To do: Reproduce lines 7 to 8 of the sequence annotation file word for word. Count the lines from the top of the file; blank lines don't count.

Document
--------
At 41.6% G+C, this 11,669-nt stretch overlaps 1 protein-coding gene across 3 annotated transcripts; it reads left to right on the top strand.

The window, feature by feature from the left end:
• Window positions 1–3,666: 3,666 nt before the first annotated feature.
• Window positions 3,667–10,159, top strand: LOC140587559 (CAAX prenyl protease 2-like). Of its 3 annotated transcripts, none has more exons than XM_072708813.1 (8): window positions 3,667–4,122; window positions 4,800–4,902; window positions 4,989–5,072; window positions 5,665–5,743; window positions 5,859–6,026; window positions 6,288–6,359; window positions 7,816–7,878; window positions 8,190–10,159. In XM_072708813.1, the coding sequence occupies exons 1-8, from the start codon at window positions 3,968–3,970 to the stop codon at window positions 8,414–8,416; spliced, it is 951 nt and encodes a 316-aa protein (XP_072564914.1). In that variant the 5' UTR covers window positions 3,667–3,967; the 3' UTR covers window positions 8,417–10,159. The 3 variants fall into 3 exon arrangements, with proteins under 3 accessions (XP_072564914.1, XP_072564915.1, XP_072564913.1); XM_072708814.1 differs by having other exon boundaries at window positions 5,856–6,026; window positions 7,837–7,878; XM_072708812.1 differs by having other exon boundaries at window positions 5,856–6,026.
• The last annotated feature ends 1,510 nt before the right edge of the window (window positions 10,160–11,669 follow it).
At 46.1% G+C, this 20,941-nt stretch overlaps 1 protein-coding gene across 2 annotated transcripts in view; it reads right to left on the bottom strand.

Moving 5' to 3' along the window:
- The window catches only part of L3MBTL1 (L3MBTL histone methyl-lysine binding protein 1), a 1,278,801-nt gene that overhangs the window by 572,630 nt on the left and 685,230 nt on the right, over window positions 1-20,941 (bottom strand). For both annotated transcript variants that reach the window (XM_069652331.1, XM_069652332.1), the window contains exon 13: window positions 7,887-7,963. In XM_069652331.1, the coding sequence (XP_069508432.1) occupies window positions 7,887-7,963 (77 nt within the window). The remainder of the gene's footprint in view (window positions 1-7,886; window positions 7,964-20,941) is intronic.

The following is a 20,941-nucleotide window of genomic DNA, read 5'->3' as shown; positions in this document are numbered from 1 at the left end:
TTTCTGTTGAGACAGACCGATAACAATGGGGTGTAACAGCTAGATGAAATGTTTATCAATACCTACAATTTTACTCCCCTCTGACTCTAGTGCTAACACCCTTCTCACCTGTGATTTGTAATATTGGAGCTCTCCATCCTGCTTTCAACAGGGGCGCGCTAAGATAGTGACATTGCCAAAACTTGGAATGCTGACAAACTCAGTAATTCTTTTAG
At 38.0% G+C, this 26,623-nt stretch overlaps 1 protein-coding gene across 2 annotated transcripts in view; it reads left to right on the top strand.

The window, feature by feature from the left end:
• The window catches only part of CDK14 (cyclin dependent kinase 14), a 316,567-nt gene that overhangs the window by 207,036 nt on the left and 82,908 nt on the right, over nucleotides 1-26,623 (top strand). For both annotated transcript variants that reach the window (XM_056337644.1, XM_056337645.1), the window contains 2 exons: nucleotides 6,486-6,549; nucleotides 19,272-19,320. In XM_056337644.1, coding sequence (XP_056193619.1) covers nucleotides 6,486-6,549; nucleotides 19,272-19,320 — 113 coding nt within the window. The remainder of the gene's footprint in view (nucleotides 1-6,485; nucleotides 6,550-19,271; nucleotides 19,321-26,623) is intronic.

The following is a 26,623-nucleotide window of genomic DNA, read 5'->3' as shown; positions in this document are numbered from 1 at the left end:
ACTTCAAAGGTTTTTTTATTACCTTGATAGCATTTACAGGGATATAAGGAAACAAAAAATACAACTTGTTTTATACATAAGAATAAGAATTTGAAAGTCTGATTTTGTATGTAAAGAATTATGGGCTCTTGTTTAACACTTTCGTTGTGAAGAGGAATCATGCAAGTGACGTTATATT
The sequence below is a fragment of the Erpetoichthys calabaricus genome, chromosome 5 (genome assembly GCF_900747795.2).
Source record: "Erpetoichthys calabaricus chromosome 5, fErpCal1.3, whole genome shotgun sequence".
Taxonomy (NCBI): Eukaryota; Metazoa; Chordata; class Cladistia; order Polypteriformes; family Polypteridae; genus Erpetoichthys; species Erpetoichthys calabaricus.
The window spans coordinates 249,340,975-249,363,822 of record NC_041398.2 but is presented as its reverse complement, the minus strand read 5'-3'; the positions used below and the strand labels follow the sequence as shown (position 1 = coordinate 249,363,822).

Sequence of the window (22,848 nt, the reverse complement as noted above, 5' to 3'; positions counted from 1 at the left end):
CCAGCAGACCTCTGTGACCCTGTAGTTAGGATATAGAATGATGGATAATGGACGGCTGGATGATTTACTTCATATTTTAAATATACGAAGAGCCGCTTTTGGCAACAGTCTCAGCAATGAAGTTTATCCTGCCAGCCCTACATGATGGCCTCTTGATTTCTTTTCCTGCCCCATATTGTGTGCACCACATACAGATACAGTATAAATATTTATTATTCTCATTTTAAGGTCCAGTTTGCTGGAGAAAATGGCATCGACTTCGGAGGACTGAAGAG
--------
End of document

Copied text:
Moving 5' to 3' along the window:
- The window catches only part of L3MBTL1 (L3MBTL histone methyl-lysine binding protein 1), a 1,278,801-nt gene that overhangs the window by 572,630 nt on the left and 685,230 nt on the right, over window positions 1-20,941 (bottom strand). For both annotated transcript variants that reach the window (XM_069652331.1, XM_069652332.1), the window contains exon 13: window positions 7,887-7,963. In XM_069652331.1, the coding sequence (XP_069508432.1) occupies window positions 7,887-7,963 (77 nt within the window). The remainder of the gene's footprint in view (window positions 1-7,886; window positions 7,964-20,941) is intronic.